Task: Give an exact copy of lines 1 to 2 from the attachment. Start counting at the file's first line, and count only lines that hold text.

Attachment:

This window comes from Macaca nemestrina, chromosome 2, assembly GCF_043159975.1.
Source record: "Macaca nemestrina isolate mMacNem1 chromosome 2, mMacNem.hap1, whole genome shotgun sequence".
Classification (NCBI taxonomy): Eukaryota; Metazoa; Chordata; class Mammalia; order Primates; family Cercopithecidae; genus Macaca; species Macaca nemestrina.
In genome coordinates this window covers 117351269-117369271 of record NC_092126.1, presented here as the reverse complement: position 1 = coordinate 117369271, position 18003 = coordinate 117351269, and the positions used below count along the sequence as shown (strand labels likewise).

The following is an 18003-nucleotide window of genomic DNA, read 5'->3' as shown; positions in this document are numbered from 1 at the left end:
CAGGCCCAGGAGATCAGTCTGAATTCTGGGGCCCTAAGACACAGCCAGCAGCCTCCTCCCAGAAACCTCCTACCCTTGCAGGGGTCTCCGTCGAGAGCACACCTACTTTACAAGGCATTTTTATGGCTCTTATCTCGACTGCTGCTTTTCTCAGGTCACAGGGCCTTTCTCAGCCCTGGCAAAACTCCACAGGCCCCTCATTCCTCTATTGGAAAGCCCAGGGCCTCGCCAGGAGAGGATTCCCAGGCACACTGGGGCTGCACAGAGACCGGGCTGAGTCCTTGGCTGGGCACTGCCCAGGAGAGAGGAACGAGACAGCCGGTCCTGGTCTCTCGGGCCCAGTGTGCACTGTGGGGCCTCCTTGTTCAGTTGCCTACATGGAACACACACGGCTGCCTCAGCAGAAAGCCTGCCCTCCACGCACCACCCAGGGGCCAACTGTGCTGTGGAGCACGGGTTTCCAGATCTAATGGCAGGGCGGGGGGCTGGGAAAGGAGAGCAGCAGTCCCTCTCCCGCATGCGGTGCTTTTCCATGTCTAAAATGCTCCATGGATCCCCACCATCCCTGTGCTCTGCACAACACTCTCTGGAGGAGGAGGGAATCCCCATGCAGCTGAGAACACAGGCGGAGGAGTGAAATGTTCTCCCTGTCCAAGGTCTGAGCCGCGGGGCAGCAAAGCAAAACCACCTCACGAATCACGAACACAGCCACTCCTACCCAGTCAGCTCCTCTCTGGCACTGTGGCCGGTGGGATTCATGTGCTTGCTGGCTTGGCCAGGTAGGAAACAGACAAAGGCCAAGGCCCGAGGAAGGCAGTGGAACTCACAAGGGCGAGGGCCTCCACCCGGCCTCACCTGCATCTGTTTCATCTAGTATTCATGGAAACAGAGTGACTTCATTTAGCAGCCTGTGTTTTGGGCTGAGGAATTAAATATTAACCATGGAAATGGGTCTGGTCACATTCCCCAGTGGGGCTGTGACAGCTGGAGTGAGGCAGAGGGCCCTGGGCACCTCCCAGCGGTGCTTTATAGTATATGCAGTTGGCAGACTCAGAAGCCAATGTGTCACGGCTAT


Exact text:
This window comes from Macaca nemestrina, chromosome 2, assembly GCF_043159975.1.
Source record: "Macaca nemestrina isolate mMacNem1 chromosome 2, mMacNem.hap1, whole genome shotgun sequence".